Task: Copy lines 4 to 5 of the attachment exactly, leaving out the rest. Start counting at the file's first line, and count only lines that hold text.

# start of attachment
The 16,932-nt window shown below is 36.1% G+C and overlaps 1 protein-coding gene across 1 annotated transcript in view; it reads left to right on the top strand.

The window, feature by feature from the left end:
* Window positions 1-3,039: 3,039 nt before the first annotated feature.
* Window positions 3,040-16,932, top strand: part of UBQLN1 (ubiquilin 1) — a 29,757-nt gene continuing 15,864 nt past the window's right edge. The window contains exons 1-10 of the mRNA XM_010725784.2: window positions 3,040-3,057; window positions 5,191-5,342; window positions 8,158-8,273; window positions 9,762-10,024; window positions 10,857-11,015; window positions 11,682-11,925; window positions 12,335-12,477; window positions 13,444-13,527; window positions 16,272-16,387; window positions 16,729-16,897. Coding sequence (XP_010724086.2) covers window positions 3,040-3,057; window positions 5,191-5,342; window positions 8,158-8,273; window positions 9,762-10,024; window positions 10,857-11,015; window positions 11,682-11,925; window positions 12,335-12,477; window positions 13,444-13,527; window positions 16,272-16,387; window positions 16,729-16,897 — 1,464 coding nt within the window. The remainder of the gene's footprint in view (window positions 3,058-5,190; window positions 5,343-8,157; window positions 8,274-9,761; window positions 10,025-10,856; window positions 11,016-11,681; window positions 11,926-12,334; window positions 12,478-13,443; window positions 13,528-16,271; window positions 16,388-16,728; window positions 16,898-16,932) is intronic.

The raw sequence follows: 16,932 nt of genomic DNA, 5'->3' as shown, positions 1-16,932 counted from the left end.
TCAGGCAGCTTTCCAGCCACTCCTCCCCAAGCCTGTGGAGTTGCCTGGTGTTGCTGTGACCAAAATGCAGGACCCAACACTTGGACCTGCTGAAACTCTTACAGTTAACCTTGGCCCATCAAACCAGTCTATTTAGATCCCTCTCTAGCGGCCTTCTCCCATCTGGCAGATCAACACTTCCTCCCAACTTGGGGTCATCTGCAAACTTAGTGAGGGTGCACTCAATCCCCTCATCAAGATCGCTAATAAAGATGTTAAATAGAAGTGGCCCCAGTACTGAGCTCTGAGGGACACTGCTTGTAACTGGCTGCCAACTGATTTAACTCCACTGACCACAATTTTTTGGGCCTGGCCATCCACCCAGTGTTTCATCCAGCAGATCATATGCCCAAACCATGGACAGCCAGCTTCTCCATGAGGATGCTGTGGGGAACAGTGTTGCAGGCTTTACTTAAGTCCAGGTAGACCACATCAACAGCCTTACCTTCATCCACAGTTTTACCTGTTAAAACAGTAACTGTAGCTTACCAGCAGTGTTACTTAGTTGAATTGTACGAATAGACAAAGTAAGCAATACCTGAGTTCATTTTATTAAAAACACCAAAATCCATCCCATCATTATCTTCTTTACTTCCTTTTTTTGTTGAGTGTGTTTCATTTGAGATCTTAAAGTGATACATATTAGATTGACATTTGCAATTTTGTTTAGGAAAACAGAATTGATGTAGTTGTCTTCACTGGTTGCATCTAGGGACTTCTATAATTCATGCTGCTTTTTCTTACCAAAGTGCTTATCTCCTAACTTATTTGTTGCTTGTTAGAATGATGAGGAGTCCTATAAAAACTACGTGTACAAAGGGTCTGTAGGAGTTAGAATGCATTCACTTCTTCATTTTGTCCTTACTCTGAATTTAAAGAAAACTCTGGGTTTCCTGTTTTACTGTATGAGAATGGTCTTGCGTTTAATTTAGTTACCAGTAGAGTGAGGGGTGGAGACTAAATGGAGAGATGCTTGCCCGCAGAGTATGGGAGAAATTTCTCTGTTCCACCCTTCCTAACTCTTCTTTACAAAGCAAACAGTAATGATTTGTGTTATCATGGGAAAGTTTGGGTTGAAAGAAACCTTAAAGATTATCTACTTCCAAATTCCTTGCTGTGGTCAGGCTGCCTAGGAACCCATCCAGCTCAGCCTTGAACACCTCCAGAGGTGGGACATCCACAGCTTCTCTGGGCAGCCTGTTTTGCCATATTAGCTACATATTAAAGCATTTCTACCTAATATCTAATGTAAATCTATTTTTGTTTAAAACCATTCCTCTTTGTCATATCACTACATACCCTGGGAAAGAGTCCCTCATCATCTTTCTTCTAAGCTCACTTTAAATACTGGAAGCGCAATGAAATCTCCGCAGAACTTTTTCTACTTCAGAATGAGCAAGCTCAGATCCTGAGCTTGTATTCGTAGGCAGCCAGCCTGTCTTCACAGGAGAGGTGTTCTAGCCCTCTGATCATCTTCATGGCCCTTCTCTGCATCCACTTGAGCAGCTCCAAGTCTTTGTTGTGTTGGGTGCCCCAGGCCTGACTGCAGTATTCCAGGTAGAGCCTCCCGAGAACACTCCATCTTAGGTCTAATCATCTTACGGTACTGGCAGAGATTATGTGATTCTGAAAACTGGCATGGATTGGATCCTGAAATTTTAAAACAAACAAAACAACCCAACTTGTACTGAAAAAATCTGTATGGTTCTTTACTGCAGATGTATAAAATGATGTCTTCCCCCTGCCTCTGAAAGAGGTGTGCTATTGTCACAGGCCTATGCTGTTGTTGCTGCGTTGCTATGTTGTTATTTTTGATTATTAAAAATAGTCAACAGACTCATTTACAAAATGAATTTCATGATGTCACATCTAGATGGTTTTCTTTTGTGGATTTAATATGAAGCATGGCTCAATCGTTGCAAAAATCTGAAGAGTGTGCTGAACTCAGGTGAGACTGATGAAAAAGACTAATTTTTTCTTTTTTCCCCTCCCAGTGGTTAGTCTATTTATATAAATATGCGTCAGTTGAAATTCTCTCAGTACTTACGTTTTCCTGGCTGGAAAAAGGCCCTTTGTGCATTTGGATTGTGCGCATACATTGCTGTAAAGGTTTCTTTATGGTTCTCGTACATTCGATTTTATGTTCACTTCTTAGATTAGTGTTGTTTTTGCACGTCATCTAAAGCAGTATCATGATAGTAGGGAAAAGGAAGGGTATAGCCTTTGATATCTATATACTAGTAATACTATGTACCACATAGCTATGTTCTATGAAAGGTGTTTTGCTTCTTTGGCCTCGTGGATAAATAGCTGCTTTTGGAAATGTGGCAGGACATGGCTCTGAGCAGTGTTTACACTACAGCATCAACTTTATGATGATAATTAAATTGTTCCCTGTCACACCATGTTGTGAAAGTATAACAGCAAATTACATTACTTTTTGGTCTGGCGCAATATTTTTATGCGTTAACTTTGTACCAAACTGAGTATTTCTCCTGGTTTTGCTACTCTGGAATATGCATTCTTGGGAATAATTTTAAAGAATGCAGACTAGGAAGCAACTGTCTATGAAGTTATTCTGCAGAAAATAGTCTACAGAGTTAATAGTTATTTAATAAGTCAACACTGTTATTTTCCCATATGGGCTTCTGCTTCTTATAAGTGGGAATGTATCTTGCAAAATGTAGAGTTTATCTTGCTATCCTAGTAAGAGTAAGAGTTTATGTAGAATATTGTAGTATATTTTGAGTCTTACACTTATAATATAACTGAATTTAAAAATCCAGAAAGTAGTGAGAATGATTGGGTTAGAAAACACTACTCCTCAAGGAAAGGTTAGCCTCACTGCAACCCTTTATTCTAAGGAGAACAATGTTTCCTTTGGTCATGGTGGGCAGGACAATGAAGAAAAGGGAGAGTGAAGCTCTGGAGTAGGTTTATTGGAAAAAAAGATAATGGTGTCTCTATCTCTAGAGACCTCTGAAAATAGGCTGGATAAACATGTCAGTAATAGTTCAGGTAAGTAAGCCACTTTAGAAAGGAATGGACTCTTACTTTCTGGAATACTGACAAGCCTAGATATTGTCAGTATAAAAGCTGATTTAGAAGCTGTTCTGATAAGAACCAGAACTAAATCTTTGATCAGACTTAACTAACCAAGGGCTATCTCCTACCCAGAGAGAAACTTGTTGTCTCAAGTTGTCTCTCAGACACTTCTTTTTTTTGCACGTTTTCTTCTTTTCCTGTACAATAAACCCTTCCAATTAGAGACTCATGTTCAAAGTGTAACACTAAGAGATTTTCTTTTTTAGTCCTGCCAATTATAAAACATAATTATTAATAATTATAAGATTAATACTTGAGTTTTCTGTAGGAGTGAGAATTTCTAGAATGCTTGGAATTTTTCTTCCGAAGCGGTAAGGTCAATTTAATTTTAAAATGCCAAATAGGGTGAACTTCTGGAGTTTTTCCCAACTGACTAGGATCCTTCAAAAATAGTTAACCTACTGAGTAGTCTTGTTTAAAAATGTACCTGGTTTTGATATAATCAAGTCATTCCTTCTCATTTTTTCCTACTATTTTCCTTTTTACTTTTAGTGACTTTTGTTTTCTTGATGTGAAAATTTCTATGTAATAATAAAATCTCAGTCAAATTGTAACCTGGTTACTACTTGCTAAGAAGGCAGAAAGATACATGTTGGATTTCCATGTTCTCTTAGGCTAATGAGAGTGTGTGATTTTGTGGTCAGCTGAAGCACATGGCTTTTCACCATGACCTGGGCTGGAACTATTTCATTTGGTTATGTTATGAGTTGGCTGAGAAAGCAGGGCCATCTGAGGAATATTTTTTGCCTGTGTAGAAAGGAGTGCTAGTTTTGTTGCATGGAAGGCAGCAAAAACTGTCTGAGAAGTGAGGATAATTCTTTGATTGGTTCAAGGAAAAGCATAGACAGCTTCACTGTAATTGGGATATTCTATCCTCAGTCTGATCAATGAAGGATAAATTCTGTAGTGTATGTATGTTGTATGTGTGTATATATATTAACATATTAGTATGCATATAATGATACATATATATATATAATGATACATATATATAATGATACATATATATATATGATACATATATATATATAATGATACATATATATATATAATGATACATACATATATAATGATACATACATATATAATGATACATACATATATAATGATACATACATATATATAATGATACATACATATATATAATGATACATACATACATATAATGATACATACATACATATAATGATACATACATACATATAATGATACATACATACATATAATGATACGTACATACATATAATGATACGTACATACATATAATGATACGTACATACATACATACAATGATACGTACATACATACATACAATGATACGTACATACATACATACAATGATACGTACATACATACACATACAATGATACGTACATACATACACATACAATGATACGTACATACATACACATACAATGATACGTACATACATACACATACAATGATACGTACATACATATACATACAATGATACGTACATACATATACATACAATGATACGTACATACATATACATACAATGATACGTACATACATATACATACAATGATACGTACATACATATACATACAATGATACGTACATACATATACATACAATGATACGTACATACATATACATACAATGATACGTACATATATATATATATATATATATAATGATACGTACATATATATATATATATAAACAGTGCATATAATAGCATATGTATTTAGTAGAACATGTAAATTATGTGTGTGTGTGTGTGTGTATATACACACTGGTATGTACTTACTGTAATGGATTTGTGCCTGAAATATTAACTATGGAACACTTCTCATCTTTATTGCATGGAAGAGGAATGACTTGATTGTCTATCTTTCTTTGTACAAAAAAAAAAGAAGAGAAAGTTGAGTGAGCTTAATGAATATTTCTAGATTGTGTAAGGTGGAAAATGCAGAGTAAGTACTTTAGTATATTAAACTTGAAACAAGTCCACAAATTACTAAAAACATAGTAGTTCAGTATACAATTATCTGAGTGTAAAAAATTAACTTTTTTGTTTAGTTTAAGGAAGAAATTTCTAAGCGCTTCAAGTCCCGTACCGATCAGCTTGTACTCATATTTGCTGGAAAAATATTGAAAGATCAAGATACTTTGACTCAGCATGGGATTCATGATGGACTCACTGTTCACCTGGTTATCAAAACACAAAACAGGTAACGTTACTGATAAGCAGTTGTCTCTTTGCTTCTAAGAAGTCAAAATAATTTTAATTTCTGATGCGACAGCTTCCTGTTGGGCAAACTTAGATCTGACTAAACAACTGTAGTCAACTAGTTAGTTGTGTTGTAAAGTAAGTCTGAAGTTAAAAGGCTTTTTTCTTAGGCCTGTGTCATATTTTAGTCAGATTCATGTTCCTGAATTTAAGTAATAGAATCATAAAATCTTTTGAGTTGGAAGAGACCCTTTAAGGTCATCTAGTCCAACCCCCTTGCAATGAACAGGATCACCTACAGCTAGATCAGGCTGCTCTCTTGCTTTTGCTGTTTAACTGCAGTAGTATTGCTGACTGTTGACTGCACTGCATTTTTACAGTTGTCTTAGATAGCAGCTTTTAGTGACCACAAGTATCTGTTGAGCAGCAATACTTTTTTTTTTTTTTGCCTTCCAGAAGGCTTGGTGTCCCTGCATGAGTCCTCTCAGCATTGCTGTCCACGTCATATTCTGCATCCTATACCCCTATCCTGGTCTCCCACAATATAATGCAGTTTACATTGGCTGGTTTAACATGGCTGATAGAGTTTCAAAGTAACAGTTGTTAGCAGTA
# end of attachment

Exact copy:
* Window positions 3,040-16,932, top strand: part of UBQLN1 (ubiquilin 1) — a 29,757-nt gene continuing 15,864 nt past the window's right edge. The window contains exons 1-10 of the mRNA XM_010725784.2: window positions 3,040-3,057; window positions 5,191-5,342; window positions 8,158-8,273; window positions 9,762-10,024; window positions 10,857-11,015; window positions 11,682-11,925; window positions 12,335-12,477; window positions 13,444-13,527; window positions 16,272-16,387; window positions 16,729-16,897. Coding sequence (XP_010724086.2) covers window positions 3,040-3,057; window positions 5,191-5,342; window positions 8,158-8,273; window positions 9,762-10,024; window positions 10,857-11,015; window positions 11,682-11,925; window positions 12,335-12,477; window positions 13,444-13,527; window positions 16,272-16,387; window positions 16,729-16,897 — 1,464 coding nt within the window. The remainder of the gene's footprint in view (window positions 3,058-5,190; window positions 5,343-8,157; window positions 8,274-9,761; window positions 10,025-10,856; window positions 11,016-11,681; window positions 11,926-12,334; window positions 12,478-13,443; window positions 13,528-16,271; window positions 16,388-16,728; window positions 16,898-16,932) is intronic.

The raw sequence follows: 16,932 nt of genomic DNA, 5'->3' as shown, positions 1-16,932 counted from the left end.